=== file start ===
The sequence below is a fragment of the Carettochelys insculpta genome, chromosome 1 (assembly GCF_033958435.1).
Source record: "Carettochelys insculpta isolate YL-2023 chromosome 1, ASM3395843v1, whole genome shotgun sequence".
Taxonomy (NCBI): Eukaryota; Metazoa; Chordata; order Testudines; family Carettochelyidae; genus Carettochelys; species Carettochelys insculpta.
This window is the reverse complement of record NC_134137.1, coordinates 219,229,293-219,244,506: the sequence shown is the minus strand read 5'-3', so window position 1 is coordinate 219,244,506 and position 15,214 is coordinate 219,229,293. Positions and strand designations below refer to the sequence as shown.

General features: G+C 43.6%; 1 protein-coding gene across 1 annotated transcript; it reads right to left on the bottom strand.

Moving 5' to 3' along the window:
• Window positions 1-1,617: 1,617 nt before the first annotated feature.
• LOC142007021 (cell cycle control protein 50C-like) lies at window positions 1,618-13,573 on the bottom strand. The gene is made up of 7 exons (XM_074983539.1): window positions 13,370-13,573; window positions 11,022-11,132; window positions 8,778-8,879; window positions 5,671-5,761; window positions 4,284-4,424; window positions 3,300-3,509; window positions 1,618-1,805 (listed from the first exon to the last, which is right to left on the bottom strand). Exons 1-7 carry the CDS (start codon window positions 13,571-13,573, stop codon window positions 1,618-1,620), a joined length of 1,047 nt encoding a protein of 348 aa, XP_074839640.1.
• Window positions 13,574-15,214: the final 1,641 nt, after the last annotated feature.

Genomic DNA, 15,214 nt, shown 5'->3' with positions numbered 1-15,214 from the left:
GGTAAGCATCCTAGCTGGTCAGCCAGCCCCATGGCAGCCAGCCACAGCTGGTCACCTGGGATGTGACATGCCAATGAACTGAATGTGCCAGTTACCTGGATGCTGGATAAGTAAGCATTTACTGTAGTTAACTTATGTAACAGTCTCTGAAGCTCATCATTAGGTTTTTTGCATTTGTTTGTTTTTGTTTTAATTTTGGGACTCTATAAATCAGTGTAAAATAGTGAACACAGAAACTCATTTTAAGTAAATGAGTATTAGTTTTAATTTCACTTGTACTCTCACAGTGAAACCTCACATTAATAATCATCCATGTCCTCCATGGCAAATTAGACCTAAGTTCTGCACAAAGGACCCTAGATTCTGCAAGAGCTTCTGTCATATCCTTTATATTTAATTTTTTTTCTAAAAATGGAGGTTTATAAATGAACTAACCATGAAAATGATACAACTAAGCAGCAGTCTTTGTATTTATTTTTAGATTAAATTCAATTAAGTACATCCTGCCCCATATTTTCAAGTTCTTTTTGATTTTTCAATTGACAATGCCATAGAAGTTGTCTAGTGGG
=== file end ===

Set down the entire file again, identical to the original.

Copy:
The sequence below is a fragment of the Carettochelys insculpta genome, chromosome 1 (assembly GCF_033958435.1).
Source record: "Carettochelys insculpta isolate YL-2023 chromosome 1, ASM3395843v1, whole genome shotgun sequence".
Taxonomy (NCBI): Eukaryota; Metazoa; Chordata; order Testudines; family Carettochelyidae; genus Carettochelys; species Carettochelys insculpta.
This window is the reverse complement of record NC_134137.1, coordinates 219,229,293-219,244,506: the sequence shown is the minus strand read 5'-3', so window position 1 is coordinate 219,244,506 and position 15,214 is coordinate 219,229,293. Positions and strand designations below refer to the sequence as shown.

General features: G+C 43.6%; 1 protein-coding gene across 1 annotated transcript; it reads right to left on the bottom strand.

Moving 5' to 3' along the window:
• Window positions 1-1,617: 1,617 nt before the first annotated feature.
• LOC142007021 (cell cycle control protein 50C-like) lies at window positions 1,618-13,573 on the bottom strand. The gene is made up of 7 exons (XM_074983539.1): window positions 13,370-13,573; window positions 11,022-11,132; window positions 8,778-8,879; window positions 5,671-5,761; window positions 4,284-4,424; window positions 3,300-3,509; window positions 1,618-1,805 (listed from the first exon to the last, which is right to left on the bottom strand). Exons 1-7 carry the CDS (start codon window positions 13,571-13,573, stop codon window positions 1,618-1,620), a joined length of 1,047 nt encoding a protein of 348 aa, XP_074839640.1.
• Window positions 13,574-15,214: the final 1,641 nt, after the last annotated feature.

Genomic DNA, 15,214 nt, shown 5'->3' with positions numbered 1-15,214 from the left:
GGTAAGCATCCTAGCTGGTCAGCCAGCCCCATGGCAGCCAGCCACAGCTGGTCACCTGGGATGTGACATGCCAATGAACTGAATGTGCCAGTTACCTGGATGCTGGATAAGTAAGCATTTACTGTAGTTAACTTATGTAACAGTCTCTGAAGCTCATCATTAGGTTTTTTGCATTTGTTTGTTTTTGTTTTAATTTTGGGACTCTATAAATCAGTGTAAAATAGTGAACACAGAAACTCATTTTAAGTAAATGAGTATTAGTTTTAATTTCACTTGTACTCTCACAGTGAAACCTCACATTAATAATCATCCATGTCCTCCATGGCAAATTAGACCTAAGTTCTGCACAAAGGACCCTAGATTCTGCAAGAGCTTCTGTCATATCCTTTATATTTAATTTTTTTTCTAAAAATGGAGGTTTATAAATGAACTAACCATGAAAATGATACAACTAAGCAGCAGTCTTTGTATTTATTTTTAGATTAAATTCAATTAAGTACATCCTGCCCCATATTTTCAAGTTCTTTTTGATTTTTCAATTGACAATGCCATAGAAGTTGTCTAGTGGG